This year is the Year of the Rat, which is based off traditional zodiac signs. Legend says that the Jade Emperor, the Emperor of Heaven in Chinese folklore, once invited the animals of the world to participate in a race, in which the first 12 finishers would occupy spots on the soon-to-be-zodiac.

  The rat, with his persuasive skills and advanced planning was able to finagle a first-place position, quickly followed by the Ox, Tiger, Rabbit, Dragon, Snake, Horse, Sheep, Monkey, Rooster, Dog, and Pig.

  Berkshire kicked off its celebration Thursday morning, January 23rd, during All School Meeting in apropos fashion with a traditional Dragon Dance, composed of students from Susan Beattie’s Chinese classes. 

 A group of students from the Asian Affinity Club followed, bringing forth experience and memories of their own respective cultures. In an unprecedented move, all four hundred-some members of the student body and faculty engaged in an all-school Kahoot, with the top three finishers taking home traditional Red Packets stuffed with chocolate coins.

  The next day, on the eve of the New Year, the school hosted a Kung Fu Master from a local Shaolin Temple in New York. Instead of study hall, students were introduced to traditional Kung Fu techniques and the basics of Buddhist philosophy.  

Berkshire School presenting a Lunar Near Year fireworks show

  At the closing of the night, students crowded around the football field to enjoy a firework spectacle, the first time Berkshire had hosted such an event in over a decade. The last time the Berkshire community enjoyed fireworks on campus was during its centennial, 13 years ago.

 “The festivities just reminded me so much of home,” said Michelle, “Lunar New Year at its core is about family – I felt at home at Berkshire that night.”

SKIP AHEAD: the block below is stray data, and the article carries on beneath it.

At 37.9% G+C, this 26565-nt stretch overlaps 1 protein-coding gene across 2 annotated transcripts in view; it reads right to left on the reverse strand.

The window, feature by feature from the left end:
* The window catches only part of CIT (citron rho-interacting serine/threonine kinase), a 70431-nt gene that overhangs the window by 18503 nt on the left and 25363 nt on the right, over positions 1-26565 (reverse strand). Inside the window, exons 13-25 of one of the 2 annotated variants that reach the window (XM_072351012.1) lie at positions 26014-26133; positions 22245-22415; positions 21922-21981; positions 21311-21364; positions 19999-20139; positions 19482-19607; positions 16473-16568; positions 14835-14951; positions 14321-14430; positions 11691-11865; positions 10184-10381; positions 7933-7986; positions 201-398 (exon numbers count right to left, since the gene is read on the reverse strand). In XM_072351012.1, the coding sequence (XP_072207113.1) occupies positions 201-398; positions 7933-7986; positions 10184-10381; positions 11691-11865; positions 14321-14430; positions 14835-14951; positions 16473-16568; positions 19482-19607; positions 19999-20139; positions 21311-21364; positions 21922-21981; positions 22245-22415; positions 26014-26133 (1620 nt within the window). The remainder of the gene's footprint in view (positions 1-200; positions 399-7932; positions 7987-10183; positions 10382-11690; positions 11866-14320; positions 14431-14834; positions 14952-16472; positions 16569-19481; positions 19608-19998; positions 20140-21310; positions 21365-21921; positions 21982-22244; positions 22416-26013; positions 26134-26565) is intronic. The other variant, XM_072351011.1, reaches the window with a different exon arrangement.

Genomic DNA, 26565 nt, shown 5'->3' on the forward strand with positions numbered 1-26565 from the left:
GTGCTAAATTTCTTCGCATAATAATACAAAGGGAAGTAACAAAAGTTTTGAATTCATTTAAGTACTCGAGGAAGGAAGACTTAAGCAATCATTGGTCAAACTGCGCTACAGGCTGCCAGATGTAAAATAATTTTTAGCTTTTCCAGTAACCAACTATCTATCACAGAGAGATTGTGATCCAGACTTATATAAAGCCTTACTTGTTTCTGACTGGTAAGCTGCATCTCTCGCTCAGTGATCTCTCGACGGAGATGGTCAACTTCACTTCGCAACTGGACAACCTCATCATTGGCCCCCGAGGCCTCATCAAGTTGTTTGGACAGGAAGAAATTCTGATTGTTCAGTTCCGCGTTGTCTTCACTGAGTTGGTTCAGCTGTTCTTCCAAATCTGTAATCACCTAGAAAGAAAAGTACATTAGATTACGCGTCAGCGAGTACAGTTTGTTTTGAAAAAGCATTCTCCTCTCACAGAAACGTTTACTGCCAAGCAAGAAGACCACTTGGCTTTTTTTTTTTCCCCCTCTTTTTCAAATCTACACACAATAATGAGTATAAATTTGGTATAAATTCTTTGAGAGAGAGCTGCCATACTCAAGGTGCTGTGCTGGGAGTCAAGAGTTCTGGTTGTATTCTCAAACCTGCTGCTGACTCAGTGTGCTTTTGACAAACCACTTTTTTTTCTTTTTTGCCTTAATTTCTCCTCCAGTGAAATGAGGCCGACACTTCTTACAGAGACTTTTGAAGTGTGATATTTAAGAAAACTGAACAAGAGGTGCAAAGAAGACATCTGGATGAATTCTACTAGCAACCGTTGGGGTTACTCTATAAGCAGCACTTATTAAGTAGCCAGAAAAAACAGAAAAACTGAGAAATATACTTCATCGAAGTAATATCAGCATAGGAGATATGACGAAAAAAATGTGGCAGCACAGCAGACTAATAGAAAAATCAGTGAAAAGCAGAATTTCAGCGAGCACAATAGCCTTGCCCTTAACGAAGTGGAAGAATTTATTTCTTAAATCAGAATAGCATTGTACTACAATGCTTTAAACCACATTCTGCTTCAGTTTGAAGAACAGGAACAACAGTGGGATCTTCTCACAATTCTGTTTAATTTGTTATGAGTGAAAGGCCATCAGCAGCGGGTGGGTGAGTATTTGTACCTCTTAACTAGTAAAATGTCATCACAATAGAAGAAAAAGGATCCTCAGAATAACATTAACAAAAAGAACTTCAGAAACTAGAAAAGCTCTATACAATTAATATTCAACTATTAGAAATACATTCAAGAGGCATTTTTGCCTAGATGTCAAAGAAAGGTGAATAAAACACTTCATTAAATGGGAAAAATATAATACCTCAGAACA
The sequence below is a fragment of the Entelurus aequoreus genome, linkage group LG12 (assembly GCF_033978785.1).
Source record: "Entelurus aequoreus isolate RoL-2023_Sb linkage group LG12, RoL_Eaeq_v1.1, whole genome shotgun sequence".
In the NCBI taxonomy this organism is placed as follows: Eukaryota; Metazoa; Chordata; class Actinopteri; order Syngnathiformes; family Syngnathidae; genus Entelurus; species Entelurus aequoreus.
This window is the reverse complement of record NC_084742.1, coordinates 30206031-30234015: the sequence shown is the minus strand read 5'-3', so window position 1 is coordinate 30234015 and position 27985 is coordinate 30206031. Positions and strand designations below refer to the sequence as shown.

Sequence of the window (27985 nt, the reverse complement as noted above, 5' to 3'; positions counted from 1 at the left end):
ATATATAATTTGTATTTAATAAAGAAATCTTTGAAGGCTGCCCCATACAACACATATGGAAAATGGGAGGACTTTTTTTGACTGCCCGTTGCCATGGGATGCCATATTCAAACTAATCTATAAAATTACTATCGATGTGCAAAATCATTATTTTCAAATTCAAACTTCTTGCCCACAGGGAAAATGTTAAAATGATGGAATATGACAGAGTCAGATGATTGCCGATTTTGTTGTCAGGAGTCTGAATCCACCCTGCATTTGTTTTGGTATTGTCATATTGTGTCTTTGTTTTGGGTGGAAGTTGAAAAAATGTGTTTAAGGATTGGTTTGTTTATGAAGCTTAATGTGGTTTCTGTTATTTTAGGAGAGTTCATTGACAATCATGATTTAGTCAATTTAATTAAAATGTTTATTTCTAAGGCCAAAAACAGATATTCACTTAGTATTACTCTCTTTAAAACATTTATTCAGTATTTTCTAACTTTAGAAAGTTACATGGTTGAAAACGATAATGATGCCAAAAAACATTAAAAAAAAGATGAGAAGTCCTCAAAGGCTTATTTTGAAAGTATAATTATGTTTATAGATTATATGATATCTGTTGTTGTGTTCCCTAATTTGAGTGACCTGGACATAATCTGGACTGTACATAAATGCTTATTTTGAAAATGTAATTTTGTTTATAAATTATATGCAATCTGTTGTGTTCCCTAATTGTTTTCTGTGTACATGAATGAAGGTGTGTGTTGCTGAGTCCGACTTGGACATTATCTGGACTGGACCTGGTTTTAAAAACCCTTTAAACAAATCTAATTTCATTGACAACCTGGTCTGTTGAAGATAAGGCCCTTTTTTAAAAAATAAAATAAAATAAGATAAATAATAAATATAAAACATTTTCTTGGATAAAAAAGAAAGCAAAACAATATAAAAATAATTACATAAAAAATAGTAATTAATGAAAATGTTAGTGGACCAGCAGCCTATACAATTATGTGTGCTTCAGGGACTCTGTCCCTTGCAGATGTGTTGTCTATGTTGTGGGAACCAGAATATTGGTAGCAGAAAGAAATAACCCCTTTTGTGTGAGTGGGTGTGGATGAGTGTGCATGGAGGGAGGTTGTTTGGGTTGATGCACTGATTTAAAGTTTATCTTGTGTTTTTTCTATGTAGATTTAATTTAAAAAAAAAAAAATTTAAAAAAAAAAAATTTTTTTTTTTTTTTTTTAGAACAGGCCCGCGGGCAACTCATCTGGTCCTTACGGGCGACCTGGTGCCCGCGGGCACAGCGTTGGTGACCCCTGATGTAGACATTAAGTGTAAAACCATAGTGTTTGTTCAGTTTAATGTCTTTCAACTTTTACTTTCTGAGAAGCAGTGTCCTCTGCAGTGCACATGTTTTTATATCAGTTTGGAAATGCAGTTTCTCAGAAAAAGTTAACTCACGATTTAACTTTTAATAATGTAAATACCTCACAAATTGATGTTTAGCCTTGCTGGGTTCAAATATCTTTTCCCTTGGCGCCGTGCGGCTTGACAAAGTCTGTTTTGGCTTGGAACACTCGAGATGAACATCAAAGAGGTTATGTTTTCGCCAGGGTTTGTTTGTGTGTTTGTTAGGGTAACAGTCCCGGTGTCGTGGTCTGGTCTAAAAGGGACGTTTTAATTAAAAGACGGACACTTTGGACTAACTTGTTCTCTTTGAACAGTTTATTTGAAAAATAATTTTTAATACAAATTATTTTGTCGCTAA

The following Monday saw a lunch featuring cuisines from across Asia, including a made-to-order noodle soup bar, fish (fish is traditionally used to symbolize excess wealth and prosperity), and Tang Yuan (a type of glutinous rice ball stuffed with sesame, symbolizing reunion)

  Given the success and importance of the festivities, the question remains why Berkshire waited so long to recognize the celebration, and why it chose this year to begin. 

  Jesus Ibanez, chair of the Language Department, and another major advocate for this event, says that it’s a reflection of the changing nature of student advocacy at the school: “Celebrating the Lunar New Year has been something on my mind for a long time. However, we wanted students to push for it – instead of the school forcing yet another presentation ad nauseum. 

  “When the Asian Affinity Club was formed last year, we had students who were invested in bringing this experience to the school, and we were just as excited to help facilitate that. It was the students who advocated for this in front of Mr. [Pieter] Mulder, and it was the students who presented the entire thing on Thursday. This effort was driven by the leaders of the Asian Affinity Club from the beginning, and it’s amazing to see the time and energy come to fruition.”

  And as for what the school hopes students will bring away from the week of festivities, Aimi Sekiguchi ’20 aptly concluded during Thursday’s meeting: 

  “The appeal of Lunar New Year is that it transcends all sorts of linguistic, cultural, and geographic boundaries. No matter where you come from, the binding factor is family. Lunar New Year is a time for families to come and celebrate together. This year, we’re so incredibly grateful to be celebrating with our Berkshire family.”

  If you would like to learn more about Lunar New Year or the Asian Affinity Club and its mission, please contact Aimi Sekiguchi ’20, Darran Shen ’20, Michelle Wang ’20, and Luke Nyugen ’21.